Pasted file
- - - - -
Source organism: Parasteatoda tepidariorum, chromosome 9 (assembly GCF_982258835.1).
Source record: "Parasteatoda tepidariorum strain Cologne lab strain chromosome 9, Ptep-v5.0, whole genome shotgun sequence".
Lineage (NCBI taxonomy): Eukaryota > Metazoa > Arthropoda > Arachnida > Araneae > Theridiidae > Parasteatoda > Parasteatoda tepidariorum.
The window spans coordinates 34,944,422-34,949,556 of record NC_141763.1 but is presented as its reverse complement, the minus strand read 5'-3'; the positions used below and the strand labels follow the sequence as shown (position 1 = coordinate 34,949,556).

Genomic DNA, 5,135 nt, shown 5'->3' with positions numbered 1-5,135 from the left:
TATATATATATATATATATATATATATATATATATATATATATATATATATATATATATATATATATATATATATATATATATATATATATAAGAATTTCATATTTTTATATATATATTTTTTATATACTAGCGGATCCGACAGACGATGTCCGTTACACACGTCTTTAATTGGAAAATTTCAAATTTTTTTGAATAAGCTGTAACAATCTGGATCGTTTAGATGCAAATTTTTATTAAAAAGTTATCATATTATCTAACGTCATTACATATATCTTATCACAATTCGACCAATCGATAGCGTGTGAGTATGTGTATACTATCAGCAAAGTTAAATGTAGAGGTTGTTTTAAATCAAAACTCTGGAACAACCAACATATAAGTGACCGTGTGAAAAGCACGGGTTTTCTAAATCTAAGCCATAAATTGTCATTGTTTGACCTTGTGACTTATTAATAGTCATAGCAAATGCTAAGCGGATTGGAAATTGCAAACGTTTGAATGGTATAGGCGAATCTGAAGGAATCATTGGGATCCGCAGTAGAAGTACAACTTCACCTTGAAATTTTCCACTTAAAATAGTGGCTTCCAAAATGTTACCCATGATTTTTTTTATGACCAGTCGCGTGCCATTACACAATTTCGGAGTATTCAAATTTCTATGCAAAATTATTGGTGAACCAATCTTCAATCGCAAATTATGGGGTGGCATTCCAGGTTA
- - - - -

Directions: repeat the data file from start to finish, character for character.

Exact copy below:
Source organism: Parasteatoda tepidariorum, chromosome 9 (assembly GCF_982258835.1).
Source record: "Parasteatoda tepidariorum strain Cologne lab strain chromosome 9, Ptep-v5.0, whole genome shotgun sequence".
Lineage (NCBI taxonomy): Eukaryota > Metazoa > Arthropoda > Arachnida > Araneae > Theridiidae > Parasteatoda > Parasteatoda tepidariorum.
The window spans coordinates 34,944,422-34,949,556 of record NC_141763.1 but is presented as its reverse complement, the minus strand read 5'-3'; the positions used below and the strand labels follow the sequence as shown (position 1 = coordinate 34,949,556).

Genomic DNA, 5,135 nt, shown 5'->3' with positions numbered 1-5,135 from the left:
TATATATATATATATATATATATATATATATATATATATATATATATATATATATATATATATATATATATATATATATATATATATATATAAGAATTTCATATTTTTATATATATATTTTTTATATACTAGCGGATCCGACAGACGATGTCCGTTACACACGTCTTTAATTGGAAAATTTCAAATTTTTTTGAATAAGCTGTAACAATCTGGATCGTTTAGATGCAAATTTTTATTAAAAAGTTATCATATTATCTAACGTCATTACATATATCTTATCACAATTCGACCAATCGATAGCGTGTGAGTATGTGTATACTATCAGCAAAGTTAAATGTAGAGGTTGTTTTAAATCAAAACTCTGGAACAACCAACATATAAGTGACCGTGTGAAAAGCACGGGTTTTCTAAATCTAAGCCATAAATTGTCATTGTTTGACCTTGTGACTTATTAATAGTCATAGCAAATGCTAAGCGGATTGGAAATTGCAAACGTTTGAATGGTATAGGCGAATCTGAAGGAATCATTGGGATCCGCAGTAGAAGTACAACTTCACCTTGAAATTTTCCACTTAAAATAGTGGCTTCCAAAATGTTACCCATGATTTTTTTTATGACCAGTCGCGTGCCATTACACAATTTCGGAGTATTCAAATTTCTATGCAAAATTATTGGTGAACCAATCTTCAATCGCAAATTATGGGGTGGCATTCCAGGTTA